Getting into Medical School For Dummies
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If you reapply to medical school, be sure to revise your personal statement. Do not reuse your previous personal statement; as a reapplicant to medical school, you really need to differentiate your current application from the previous one as much as you can. Some medical schools keep previous applications on file and compare the old and current applications.

When revising a personal statement, you don’t have to do away with all the material from your original version. For example, if your previous statement discusses an early experience you had within the medical field that inspired you to pursue the profession, you can still mention that activity in your new version.

However, you should also do a significant amount of fresh writing and emphasize your achievements and growth since the last time you applied, discussing how they’ve further motivated or prepared you for a medical career.

Because the opening and closing of a piece of writing make the greatest impact on a reader, revamping those sections for your new personal statement is especially important. A statement that starts exactly the same as last year’s essay sets the expectation that you won’t be offering much new material this time around.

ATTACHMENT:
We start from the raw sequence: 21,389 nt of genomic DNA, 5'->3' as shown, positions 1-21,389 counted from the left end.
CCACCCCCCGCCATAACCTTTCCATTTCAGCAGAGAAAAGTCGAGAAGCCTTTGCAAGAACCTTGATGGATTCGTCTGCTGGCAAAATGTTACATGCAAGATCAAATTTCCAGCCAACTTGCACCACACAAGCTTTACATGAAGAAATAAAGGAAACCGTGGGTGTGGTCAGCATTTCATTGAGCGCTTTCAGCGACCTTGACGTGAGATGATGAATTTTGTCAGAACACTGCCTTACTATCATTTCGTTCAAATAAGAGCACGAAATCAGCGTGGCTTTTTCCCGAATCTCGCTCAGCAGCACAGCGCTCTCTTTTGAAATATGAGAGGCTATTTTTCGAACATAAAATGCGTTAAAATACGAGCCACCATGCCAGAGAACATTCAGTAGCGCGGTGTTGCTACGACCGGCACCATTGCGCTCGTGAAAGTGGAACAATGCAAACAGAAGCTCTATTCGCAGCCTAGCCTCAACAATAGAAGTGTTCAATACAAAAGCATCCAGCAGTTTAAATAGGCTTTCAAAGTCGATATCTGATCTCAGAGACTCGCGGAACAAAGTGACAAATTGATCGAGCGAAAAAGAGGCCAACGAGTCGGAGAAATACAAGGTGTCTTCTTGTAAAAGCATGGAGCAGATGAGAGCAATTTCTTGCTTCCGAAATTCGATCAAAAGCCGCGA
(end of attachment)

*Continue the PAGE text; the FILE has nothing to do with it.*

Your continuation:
Some applicants choose to directly address the fact that they’re reapplicants, discussing what they learned from the experience of applying previously and reflecting on how they’ve worked to improve their applications since they last applied. Others highlight new activities and discuss why they’re stronger candidates for medical school than ever before without addressing outright that they’re reapplying.

Both approaches are acceptable; however, if you decide to talk about a past attempt, don’t make it a major focus of the essay. The limited space you’re allowed for the personal statement is better used to discuss your strengths and motivation for medicine than to dwell on a previous rejection.

Even if you don’t mention that you’re a reapplicant, the schools that you’ve applied to before will likely still have your old application on file and be aware that you’re reapplying.

About This Article

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About the book author:

Carleen Eaton, MD, has used her expertise in admissions and test preparation, as well as her experiences as an applicant who received acceptances to top-ranked medical schools, to guide hundreds of applicants successfully through the medical school admissions process. She is the founder of, a medical school admissions consulting firm.

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